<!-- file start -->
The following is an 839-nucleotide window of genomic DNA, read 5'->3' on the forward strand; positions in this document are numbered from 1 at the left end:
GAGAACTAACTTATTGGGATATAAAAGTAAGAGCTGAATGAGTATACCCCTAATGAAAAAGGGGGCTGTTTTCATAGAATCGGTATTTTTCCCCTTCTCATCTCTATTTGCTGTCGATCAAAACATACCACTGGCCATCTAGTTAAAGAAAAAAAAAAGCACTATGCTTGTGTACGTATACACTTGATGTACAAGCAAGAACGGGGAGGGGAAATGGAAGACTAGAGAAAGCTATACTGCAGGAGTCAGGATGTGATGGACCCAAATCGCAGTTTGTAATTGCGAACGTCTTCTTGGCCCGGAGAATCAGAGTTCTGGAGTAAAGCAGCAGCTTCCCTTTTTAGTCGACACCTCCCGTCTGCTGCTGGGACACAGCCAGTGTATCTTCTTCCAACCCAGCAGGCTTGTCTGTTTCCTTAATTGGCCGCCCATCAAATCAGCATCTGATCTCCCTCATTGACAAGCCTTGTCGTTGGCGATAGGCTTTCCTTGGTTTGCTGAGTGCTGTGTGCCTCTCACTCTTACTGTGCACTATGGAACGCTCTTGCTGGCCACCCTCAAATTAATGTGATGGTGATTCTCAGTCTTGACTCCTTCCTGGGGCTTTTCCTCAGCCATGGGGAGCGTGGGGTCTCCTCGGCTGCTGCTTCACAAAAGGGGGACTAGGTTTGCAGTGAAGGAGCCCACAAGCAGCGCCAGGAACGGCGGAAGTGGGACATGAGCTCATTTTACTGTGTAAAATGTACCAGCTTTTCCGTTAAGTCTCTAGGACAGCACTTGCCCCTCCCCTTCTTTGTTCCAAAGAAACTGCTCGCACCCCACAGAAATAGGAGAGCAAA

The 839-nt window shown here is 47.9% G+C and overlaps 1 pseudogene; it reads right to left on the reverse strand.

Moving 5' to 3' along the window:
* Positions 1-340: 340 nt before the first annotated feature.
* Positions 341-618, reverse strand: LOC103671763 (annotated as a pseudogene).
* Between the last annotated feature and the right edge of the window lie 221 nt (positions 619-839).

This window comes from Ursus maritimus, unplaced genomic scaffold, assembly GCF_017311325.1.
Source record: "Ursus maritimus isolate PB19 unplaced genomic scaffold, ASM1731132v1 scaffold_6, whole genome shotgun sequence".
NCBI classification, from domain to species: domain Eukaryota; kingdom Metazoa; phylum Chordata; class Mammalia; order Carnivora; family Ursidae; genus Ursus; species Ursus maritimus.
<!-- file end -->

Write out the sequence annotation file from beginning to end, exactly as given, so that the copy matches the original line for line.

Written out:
The following is an 839-nucleotide window of genomic DNA, read 5'->3' on the forward strand; positions in this document are numbered from 1 at the left end:
GAGAACTAACTTATTGGGATATAAAAGTAAGAGCTGAATGAGTATACCCCTAATGAAAAAGGGGGCTGTTTTCATAGAATCGGTATTTTTCCCCTTCTCATCTCTATTTGCTGTCGATCAAAACATACCACTGGCCATCTAGTTAAAGAAAAAAAAAAGCACTATGCTTGTGTACGTATACACTTGATGTACAAGCAAGAACGGGGAGGGGAAATGGAAGACTAGAGAAAGCTATACTGCAGGAGTCAGGATGTGATGGACCCAAATCGCAGTTTGTAATTGCGAACGTCTTCTTGGCCCGGAGAATCAGAGTTCTGGAGTAAAGCAGCAGCTTCCCTTTTTAGTCGACACCTCCCGTCTGCTGCTGGGACACAGCCAGTGTATCTTCTTCCAACCCAGCAGGCTTGTCTGTTTCCTTAATTGGCCGCCCATCAAATCAGCATCTGATCTCCCTCATTGACAAGCCTTGTCGTTGGCGATAGGCTTTCCTTGGTTTGCTGAGTGCTGTGTGCCTCTCACTCTTACTGTGCACTATGGAACGCTCTTGCTGGCCACCCTCAAATTAATGTGATGGTGATTCTCAGTCTTGACTCCTTCCTGGGGCTTTTCCTCAGCCATGGGGAGCGTGGGGTCTCCTCGGCTGCTGCTTCACAAAAGGGGGACTAGGTTTGCAGTGAAGGAGCCCACAAGCAGCGCCAGGAACGGCGGAAGTGGGACATGAGCTCATTTTACTGTGTAAAATGTACCAGCTTTTCCGTTAAGTCTCTAGGACAGCACTTGCCCCTCCCCTTCTTTGTTCCAAAGAAACTGCTCGCACCCCACAGAAATAGGAGAGCAAA

The 839-nt window shown here is 47.9% G+C and overlaps 1 pseudogene; it reads right to left on the reverse strand.

Moving 5' to 3' along the window:
* Positions 1-340: 340 nt before the first annotated feature.
* Positions 341-618, reverse strand: LOC103671763 (annotated as a pseudogene).
* Between the last annotated feature and the right edge of the window lie 221 nt (positions 619-839).

This window comes from Ursus maritimus, unplaced genomic scaffold, assembly GCF_017311325.1.
Source record: "Ursus maritimus isolate PB19 unplaced genomic scaffold, ASM1731132v1 scaffold_6, whole genome shotgun sequence".
NCBI classification, from domain to species: domain Eukaryota; kingdom Metazoa; phylum Chordata; class Mammalia; order Carnivora; family Ursidae; genus Ursus; species Ursus maritimus.